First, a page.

Hulu’s first offering outside the U.S. is live: Hulu Japan, a subscription service with “hundreds” of films and thousands of hours of TV. For ¥1,480 a month or roughly $18.50, Japanese subscribers can watch across an array of devices just like U.S. subscribers of Hulu Plus with one exception — Hulu Japan is ad free. Then again, they are paying more than twice the $8 monthly lug of Hulu Plus in the U.S..
Hulu Japan launches with programming from CBS (NYSE: CBS), NBCUniversal (NSDQ: CMCSA) International Television Distribution, Sony (NYSE: SNE) Pictures Entertainment, Twentieth Century Fox (NSDQ: NWS), The Walt Disney (NYSE: DIS) Company (Japan) featuring content from Disney/ABC Television Group and The Walt Disney Studios, and Warner Bros. (NYSE: TWX) Disney, Fox and NBCU are equity owners in the online video portal.
But the launch version doesn’t offer Japanese programming. Hulu promises to rapidly add more programming, including Japanese-produced content and content from across Asia.
In the launch announcement, Hulu said it has an exclusive mobile marketing partnership NTT Docomo, Japan’s largest mobile carrier, but promised that Hulu Japan subscribers “will be able to use Hulu on any mobile carrier or internet service provider on supported devices” without a long-term contract or subscription commitment.
But there are some device gaps at the start, notably Sony PlayStation 3, Microsoft (NSDQ: MSFT) Xbox 360 and Blu-Ray players. The only connected TVs at launch are Panasonic Vieras; Sony Bravia is “coming soon” along with Blu-Ray players from Panasonic and Sony.
In the U.S., Hulu.com is free while the subscription service is known as “Hulu Plus.” Each is ad supported. Hulu calls its service “first of its kind” for Japan but also wanted it to stand out among the many entertainment options. Hulu Japan is more like streaming video rival Netflix (NSDQ: NFLX) than Hulu U.S. in one respect: TV shows are previous seasons, not current. The slate of current and library shows includes the CSIs, 24, Bones, Criminal Minds, Desperate Housewives, Fringe, Grey’s Anatomy, and NCIS. The first month is free.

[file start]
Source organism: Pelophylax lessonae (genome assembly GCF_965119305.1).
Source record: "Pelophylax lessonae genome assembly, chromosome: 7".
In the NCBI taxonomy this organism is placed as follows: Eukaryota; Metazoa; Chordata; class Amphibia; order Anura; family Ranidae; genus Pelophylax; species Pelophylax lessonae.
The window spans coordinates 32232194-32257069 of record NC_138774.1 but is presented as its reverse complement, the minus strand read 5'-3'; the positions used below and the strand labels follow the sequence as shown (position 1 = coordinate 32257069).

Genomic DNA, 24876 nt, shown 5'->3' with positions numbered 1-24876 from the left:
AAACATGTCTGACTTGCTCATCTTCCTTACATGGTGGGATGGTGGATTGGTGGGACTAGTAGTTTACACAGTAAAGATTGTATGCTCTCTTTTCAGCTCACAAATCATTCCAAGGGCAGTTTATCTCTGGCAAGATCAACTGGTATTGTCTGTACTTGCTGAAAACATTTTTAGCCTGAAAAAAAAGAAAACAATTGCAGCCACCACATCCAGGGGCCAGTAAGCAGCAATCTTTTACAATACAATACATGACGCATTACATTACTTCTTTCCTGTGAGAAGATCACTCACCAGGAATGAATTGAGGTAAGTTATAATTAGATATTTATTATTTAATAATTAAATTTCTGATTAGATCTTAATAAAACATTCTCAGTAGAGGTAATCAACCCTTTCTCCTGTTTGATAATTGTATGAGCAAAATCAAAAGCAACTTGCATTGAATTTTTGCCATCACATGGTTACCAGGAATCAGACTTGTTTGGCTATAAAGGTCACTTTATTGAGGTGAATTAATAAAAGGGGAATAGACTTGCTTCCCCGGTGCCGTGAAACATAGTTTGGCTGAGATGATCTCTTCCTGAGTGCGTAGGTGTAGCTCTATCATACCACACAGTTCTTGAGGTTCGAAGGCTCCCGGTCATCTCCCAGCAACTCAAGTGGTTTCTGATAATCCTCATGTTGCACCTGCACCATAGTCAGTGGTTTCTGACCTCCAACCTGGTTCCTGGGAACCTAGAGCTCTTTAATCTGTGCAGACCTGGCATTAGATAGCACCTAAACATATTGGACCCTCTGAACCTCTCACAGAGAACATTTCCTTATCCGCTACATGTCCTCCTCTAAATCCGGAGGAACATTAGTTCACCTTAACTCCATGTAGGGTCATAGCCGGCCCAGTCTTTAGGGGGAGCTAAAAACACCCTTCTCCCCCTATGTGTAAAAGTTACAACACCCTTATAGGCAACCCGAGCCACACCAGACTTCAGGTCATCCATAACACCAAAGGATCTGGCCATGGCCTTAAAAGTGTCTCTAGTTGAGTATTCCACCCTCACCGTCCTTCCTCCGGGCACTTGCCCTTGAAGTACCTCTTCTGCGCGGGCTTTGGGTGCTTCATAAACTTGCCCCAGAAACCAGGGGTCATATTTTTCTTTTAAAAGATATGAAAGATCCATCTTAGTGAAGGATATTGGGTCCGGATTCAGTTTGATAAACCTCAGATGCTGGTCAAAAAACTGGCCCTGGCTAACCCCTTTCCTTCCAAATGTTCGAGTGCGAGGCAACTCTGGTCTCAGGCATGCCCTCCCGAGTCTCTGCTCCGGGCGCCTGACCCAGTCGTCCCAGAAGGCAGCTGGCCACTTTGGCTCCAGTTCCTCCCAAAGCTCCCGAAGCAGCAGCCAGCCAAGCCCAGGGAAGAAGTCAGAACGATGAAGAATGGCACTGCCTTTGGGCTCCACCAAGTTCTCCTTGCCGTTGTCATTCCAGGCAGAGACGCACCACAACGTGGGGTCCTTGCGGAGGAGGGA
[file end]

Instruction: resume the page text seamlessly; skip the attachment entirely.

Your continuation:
International head Johannes Larcher explained some of Hulu’s reasoning and its plans on the company blog:
As we’ve done in the U.S., we will rapidly and continually add content to the service. The content lineup will only become more robust over time, including the addition of Japanese-produced content and content from across the Asian region in the near term.
We are equally proud of the user experience that the Hulu team has built for Japanese entertainment fans. We are offering an intuitive and fully localized product available in both Japanese and English, with many of the popular Hulu features from the U.S. incorporated into the experience.
As for expansion, writes Larcher:
We are committed to the success of our efforts in Japan and future international markets. Hulu in Japan is 100% owned and operated, and our growing Japan team has been hard at work building and inventing in our new Tokyo office. We are in Japan for the long term, and excited to continue building our product for Japanese consumers.
As we celebrate the launch of Hulu in Japan, we are conscious that this is just the first of more markets outside of the U.S. for Hulu. We hope that you will stay tuned for more news regarding our journey around the world.
The long-anticipated international expansion comes as Hulu collects bids for a potential sale. While speculation mounted in the U.S. over the possible suitors, believed to include Yahoo (NSDQ: YHOO), Amazon (NSDQ: AMZN) and Google (NSDQ: GOOG), among others, the Hulu team led by CEO Jason Kilar was in Tokyo to launch Hulu Japan. While the move could make Hulu more attractive by showing its potential, it’s also a major investment that will take time to pay off.
Hulu’s running a different pattern from competitor Netflix, which started its expansion by going north to Canada and goes south to Latin America this fall. The next stops are expected to be Spain and the UK in early 2012. Netflix is using the same template as it has for streaming in the U.S. at a cost that is very similar $8-$10 a month.
The emphasis on streaming and the international push for that side of its business led to a change in pricing that starts today as Netflix splits its DVD and streaming, requiring users to pay for each separately rather than a less expensive combined package. Meanwhile, Amazon’s Lovefilm is looking at ways to expand its own streaming service. So far, the only head-to-head competition is in the U.S., with Netlfix, Hulu Plus and Amazon Instant Prime; the latter is included in a $79 annual site membership with shipping benefits, not marketed as a monthly service. Hulu Plus is the only one with current primetime programming.